## Reinforcement Learning:

The OpenAI Gym provides a rich set of simulated environments that can be used to simulate/generate time series data. Once such environment is the “Lunar Lander” game. In this game, the goal is to safely land a simulated lander module on the surface of the moon. The simulation takes place in a simplified 2-Dimensional space. The game starts with a lunar lander module some distance above the surface of the moon. The player (agent) then uses thrusters (left, right, and up) to guide the lander to a pre-determined landing zone.

For all those millennials out there, trust what many of us born before 1975 already know. The task is much harder than it sounds!

The objective of the OpenAI gym environment is to provide an environment that can be used to train reinforcement learning models. The reinforcement learning model used for this project is a Deep Queue Network or DQN.

It should be noted that, in this case, the DQNs fly the lander based on a parameterized subset of the environment “state”, which includes the location and angle of the lander. (Note that the lander will rotate when the lateral thrusters are applied). This approach of using parameterized values is somewhat different from other reinforcement learning models that use the graphical representation of the game “screen.” Using the parameterized values reduces the dimensionality of the problem space considerably, and reduces the time required to train the model.

The OpenAI Gym Lunar Lander code is part of the OpenAI Gym project and is opensource and freely available. More information about the PyTorch DQN is available on their website as well. While it would be tempting to dive into these resources further, we will continue to just focus on the time series data generated by the agents trained using these tools and techniques. Code for the neural networks is available at the link at the end of this post.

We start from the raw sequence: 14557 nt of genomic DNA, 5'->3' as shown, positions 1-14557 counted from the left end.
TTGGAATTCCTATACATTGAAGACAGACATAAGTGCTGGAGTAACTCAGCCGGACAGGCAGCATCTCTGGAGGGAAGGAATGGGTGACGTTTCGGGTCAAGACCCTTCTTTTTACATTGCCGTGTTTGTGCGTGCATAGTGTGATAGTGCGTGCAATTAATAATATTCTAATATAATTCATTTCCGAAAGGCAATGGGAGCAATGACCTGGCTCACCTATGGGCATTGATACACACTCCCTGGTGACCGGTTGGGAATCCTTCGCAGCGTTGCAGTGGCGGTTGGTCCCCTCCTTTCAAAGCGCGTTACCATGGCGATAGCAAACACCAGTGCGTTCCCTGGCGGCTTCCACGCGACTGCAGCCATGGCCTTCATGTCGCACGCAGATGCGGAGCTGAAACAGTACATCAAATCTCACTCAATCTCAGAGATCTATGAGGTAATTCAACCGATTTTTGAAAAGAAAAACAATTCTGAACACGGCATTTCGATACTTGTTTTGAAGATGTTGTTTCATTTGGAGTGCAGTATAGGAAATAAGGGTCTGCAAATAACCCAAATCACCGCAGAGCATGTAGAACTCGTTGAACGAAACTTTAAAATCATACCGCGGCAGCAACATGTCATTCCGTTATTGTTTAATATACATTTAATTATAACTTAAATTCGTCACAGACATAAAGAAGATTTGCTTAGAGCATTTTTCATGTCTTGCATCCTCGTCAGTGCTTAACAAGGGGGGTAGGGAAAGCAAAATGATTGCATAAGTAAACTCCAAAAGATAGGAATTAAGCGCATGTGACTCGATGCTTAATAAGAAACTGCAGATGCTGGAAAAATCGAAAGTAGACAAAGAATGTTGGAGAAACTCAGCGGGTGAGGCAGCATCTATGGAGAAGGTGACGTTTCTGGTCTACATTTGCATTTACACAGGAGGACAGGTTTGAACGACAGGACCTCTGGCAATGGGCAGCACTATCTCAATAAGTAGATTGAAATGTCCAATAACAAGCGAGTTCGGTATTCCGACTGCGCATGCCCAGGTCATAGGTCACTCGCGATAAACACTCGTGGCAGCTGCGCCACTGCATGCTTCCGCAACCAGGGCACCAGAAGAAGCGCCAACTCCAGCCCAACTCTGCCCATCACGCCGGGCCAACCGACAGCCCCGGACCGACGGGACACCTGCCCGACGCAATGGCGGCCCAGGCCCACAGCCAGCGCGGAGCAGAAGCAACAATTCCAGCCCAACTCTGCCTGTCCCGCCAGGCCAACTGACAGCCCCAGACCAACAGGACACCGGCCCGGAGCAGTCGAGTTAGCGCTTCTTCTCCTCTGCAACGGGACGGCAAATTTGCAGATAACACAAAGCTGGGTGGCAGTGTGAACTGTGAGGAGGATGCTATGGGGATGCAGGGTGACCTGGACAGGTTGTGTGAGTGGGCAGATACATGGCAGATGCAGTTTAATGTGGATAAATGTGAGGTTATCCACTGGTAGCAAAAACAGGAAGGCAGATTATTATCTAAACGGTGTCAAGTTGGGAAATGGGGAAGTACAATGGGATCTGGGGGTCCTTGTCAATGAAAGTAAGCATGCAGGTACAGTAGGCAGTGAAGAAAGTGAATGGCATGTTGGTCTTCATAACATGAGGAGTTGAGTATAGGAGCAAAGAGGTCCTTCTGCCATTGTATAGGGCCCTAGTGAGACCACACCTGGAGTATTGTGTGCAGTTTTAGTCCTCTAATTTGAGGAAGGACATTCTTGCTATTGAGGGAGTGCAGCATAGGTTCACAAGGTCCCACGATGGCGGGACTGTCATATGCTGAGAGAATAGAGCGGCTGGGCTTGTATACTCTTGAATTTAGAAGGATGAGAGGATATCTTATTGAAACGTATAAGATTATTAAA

## The Data

As missions are flown by the novice and expert agents, the state values of the game are saved. Each mission is saved as an individual file. Each of these files, then, can be thought of as a multidimensional time series. For the purposes of this paper, we looked specifically at just two parameters of the state, specifically the X and Y values of the lander. The goal of this paper was to focus just on univariant time series data. Therefore, it is necessary to take the X and Y values and somehow map them into a single value. In order to create this mapping, we first derive the velocity of the lander in the X and Y directions. Once the velocity has been calculated, the magnitude of the velocity M of the lander is calculated based on the simple formula

M = sqrt(X^2 + Y^2)

Where X and Y are the velocity in the X and Y directions.

It is possible to use the same approach on the change of the velocity of the lander. This, of course, is the lander’s acceleration. It is also possible to use the same approach on the change of acceleration of the lander. The change of acceleration is also commonly referred to as the “Jerk”. For this exercise, velocity returned the best results.

Here is an example of the velocity for a random novice and random expert flights. Here the novice flight was flown by an agent that had 300 epochs of training data vs the expert that that 700.

Another interesting visualization of the data is to look at the mean and standard deviation of the time series plotted on a graph where the x axis is the mean and the y axis is the standard deviation. Here, each dot represents one time series or “mission”.

Once the data has been prepared for all of the agents, an 80%/20% train/test split will be used to divide up the data. While it would be possible to perform some type of cross validation on the data, the simple 80%/20% split will do for now.